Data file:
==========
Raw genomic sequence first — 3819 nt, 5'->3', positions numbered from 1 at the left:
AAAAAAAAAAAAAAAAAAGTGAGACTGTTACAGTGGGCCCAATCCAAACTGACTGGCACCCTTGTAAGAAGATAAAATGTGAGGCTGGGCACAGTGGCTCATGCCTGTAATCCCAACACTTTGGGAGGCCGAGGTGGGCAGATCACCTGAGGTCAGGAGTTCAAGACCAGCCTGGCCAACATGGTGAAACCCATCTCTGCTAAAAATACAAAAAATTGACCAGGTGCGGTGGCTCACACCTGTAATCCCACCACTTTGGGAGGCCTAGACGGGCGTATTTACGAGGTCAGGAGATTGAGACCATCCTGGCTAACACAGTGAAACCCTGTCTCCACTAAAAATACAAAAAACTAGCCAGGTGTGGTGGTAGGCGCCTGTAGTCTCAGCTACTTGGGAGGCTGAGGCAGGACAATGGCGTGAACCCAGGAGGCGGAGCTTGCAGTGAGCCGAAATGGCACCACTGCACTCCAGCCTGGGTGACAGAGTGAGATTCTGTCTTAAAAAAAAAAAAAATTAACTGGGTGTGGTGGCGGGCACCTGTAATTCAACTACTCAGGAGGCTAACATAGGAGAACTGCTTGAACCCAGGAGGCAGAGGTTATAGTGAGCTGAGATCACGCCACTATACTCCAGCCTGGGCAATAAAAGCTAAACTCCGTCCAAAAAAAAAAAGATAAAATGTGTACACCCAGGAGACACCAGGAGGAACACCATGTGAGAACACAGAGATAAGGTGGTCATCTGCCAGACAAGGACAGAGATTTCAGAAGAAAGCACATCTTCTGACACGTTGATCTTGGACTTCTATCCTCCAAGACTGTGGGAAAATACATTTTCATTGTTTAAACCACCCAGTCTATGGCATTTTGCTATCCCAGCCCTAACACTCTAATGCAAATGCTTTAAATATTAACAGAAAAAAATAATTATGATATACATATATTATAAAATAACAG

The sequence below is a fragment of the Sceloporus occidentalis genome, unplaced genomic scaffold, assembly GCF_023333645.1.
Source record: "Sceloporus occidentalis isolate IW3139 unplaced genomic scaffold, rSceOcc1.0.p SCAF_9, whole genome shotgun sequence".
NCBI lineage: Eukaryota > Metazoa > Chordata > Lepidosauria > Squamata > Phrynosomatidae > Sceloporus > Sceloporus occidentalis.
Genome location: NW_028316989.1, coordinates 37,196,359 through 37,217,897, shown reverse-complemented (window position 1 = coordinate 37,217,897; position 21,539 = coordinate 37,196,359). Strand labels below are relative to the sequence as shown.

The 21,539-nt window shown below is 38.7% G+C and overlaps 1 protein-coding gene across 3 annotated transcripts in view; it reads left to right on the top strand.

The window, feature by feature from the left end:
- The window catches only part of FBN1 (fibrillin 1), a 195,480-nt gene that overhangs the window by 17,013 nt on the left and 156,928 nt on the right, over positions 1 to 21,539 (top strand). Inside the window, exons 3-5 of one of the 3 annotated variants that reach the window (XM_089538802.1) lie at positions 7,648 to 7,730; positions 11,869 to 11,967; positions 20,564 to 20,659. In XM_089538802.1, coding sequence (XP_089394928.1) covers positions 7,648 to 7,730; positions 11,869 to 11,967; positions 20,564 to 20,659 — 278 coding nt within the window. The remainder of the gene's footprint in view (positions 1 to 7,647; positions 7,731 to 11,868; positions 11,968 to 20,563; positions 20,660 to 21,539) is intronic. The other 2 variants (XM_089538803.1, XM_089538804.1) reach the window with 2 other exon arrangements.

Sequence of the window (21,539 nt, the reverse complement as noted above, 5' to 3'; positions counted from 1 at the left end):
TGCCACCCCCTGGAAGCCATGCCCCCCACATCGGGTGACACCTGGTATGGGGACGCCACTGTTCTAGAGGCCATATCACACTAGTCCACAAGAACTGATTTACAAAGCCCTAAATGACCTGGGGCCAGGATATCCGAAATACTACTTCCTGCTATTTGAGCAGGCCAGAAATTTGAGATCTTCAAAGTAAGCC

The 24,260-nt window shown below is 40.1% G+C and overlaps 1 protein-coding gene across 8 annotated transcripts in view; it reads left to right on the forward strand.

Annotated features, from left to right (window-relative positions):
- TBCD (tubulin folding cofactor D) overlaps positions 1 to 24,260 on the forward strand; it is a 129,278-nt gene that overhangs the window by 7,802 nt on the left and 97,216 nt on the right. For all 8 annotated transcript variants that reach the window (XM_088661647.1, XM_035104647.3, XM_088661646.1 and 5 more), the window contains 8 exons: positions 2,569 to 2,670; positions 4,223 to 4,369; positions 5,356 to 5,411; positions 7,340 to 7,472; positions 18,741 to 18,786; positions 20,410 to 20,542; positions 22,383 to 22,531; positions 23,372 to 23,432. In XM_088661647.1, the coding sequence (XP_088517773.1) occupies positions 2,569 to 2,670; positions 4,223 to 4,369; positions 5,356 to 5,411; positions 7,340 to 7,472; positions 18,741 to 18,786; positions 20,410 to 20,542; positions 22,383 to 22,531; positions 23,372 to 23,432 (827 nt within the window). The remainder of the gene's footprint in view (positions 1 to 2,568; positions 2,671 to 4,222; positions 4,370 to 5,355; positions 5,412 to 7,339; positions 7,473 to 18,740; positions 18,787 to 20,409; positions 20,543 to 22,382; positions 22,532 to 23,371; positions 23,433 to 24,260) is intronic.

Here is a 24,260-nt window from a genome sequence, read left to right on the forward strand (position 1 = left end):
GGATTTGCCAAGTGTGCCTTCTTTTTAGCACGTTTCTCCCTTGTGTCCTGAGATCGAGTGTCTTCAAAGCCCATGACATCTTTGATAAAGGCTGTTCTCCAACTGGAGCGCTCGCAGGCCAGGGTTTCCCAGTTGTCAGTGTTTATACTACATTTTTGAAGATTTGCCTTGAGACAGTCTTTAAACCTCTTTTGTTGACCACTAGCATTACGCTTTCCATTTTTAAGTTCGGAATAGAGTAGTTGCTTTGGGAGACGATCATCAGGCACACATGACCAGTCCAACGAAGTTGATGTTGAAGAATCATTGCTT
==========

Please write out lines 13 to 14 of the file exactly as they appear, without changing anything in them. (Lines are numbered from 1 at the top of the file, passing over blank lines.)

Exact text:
Annotated features, from left to right (window-relative positions):
- TBCD (tubulin folding cofactor D) overlaps positions 1 to 24,260 on the forward strand; it is a 129,278-nt gene that overhangs the window by 7,802 nt on the left and 97,216 nt on the right. For all 8 annotated transcript variants that reach the window (XM_088661647.1, XM_035104647.3, XM_088661646.1 and 5 more), the window contains 8 exons: positions 2,569 to 2,670; positions 4,223 to 4,369; positions 5,356 to 5,411; positions 7,340 to 7,472; positions 18,741 to 18,786; positions 20,410 to 20,542; positions 22,383 to 22,531; positions 23,372 to 23,432. In XM_088661647.1, the coding sequence (XP_088517773.1) occupies positions 2,569 to 2,670; positions 4,223 to 4,369; positions 5,356 to 5,411; positions 7,340 to 7,472; positions 18,741 to 18,786; positions 20,410 to 20,542; positions 22,383 to 22,531; positions 23,372 to 23,432 (827 nt within the window). The remainder of the gene's footprint in view (positions 1 to 2,568; positions 2,671 to 4,222; positions 4,370 to 5,355; positions 5,412 to 7,339; positions 7,473 to 18,740; positions 18,787 to 20,409; positions 20,543 to 22,382; positions 22,532 to 23,371; positions 23,433 to 24,260) is intronic.